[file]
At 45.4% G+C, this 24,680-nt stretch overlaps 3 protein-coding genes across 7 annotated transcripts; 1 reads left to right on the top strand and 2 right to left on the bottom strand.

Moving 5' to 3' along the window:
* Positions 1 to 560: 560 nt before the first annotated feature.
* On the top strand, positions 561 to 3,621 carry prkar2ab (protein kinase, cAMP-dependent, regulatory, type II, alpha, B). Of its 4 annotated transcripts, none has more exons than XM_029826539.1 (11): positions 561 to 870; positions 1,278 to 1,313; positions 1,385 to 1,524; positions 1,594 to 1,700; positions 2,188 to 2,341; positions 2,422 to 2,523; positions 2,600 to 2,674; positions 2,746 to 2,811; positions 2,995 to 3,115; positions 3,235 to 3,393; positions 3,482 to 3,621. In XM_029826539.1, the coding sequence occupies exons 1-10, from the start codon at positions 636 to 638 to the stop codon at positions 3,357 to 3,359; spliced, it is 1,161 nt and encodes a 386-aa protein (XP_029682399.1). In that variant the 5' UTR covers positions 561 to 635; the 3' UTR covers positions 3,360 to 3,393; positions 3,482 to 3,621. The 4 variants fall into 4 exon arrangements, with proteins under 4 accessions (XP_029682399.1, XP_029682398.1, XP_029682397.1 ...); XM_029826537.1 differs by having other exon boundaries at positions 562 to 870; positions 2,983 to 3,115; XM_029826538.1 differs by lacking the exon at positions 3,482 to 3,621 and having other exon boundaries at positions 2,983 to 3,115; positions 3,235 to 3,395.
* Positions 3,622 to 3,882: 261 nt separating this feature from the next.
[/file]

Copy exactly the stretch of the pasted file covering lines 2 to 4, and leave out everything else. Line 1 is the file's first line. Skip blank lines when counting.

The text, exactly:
Moving 5' to 3' along the window:
* Positions 1 to 560: 560 nt before the first annotated feature.
* On the top strand, positions 561 to 3,621 carry prkar2ab (protein kinase, cAMP-dependent, regulatory, type II, alpha, B). Of its 4 annotated transcripts, none has more exons than XM_029826539.1 (11): positions 561 to 870; positions 1,278 to 1,313; positions 1,385 to 1,524; positions 1,594 to 1,700; positions 2,188 to 2,341; positions 2,422 to 2,523; positions 2,600 to 2,674; positions 2,746 to 2,811; positions 2,995 to 3,115; positions 3,235 to 3,393; positions 3,482 to 3,621. In XM_029826539.1, the coding sequence occupies exons 1-10, from the start codon at positions 636 to 638 to the stop codon at positions 3,357 to 3,359; spliced, it is 1,161 nt and encodes a 386-aa protein (XP_029682399.1). In that variant the 5' UTR covers positions 561 to 635; the 3' UTR covers positions 3,360 to 3,393; positions 3,482 to 3,621. The 4 variants fall into 4 exon arrangements, with proteins under 4 accessions (XP_029682399.1, XP_029682398.1, XP_029682397.1 ...); XM_029826537.1 differs by having other exon boundaries at positions 562 to 870; positions 2,983 to 3,115; XM_029826538.1 differs by lacking the exon at positions 3,482 to 3,621 and having other exon boundaries at positions 2,983 to 3,115; positions 3,235 to 3,395.